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gjacobs at chmeds.ac.nz gjacobs at chmeds.ac.nz
Mon Jan 30 16:25:52 EST 1995

(just in fun - this is not really my topic!)

In article <1995Jan27.024118.3087 at alw.nih.gov>, rvenable at deimos.cber.nih.gov (Rick Venable) writes:
> On Thu, 26 Jan 1995 22:53:19 GMT Mohan Srinivasan pontificated:
>> 	Can proteins fold in a different way in the absence of
>> gravity ? I believe that their density changes (compacts) when
>> spun in ultracentrifuges at high rpm's (high G). So, the reverse 
>> (low G) should be also true. Gravity is one of the forces apart
>> from the nuclear forces. Does folding depend only on nuclear
>> forces ?  I am not sure though. Was any study made in this direction 
>> during space experiments ? Could anyone throw some light ?
> I'd say that there is little or no difference.  First, the difference
> between 0 G and 1 G is very small, compared to the high G force in a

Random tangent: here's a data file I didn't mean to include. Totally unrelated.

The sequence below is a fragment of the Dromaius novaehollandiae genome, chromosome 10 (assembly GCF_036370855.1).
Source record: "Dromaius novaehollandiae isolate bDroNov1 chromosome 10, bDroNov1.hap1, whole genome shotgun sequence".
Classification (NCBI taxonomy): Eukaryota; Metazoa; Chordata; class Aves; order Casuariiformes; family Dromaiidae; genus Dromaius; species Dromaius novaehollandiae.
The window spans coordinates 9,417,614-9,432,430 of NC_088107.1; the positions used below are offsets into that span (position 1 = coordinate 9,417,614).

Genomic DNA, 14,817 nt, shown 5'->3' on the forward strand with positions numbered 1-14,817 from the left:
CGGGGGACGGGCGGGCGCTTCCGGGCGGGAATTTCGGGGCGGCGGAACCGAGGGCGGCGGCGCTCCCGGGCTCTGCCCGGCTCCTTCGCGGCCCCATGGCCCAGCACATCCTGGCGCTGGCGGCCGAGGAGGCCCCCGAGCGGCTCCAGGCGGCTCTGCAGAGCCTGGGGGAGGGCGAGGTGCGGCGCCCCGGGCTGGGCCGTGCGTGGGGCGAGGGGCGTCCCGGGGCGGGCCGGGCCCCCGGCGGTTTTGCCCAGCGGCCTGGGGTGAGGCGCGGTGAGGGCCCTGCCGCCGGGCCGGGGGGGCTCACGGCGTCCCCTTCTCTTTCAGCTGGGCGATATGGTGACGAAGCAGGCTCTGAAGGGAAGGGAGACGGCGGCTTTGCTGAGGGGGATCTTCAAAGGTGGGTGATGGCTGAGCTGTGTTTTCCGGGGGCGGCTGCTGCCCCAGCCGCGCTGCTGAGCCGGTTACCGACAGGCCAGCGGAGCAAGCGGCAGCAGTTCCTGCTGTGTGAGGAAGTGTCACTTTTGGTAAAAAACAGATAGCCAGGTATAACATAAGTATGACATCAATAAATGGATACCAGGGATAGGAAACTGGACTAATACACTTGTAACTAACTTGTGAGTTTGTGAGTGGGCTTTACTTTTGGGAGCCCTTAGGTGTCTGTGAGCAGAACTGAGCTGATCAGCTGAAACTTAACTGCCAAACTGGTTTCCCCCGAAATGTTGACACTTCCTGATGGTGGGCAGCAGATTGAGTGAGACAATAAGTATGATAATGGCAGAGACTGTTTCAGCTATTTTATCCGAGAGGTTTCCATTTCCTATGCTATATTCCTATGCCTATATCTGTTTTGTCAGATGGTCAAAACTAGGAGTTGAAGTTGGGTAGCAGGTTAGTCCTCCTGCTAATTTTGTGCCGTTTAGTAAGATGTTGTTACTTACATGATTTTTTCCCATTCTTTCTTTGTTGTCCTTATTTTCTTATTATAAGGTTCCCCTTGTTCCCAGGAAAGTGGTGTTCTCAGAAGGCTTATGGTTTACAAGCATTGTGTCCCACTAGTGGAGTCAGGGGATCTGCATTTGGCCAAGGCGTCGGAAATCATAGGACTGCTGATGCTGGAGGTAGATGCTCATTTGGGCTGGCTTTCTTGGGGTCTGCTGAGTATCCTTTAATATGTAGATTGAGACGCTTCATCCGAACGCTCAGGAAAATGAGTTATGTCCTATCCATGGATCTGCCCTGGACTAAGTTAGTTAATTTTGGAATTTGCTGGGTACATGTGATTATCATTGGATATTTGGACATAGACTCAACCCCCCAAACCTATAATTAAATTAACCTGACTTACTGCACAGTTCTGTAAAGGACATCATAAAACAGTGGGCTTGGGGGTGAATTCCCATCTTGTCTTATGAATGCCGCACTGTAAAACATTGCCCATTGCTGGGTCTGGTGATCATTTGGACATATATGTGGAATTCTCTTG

> modern ultracentrifuge.  Second, perhaps many astronauts would be dead if
> the change from 1 G to 0 G seriously altered protein folding.  

Nicely put.

> Third, most
> theoretical chemistry programs (molecular dynamics, quantum calculations,
> etc.) ignore gravity completely.  Not that the absence is proof, but many
> leading scientists studying protein folding from a theoretical approach do
> not consider gravity.  After all, the mass of a protein is infintesimal
> compared to the mass of the Earth, and it exists in a buoyant medium.

Just another thought - do proteins care "which way up" they are while they
are folding - I doubt it! (a grativational effect implies a directional


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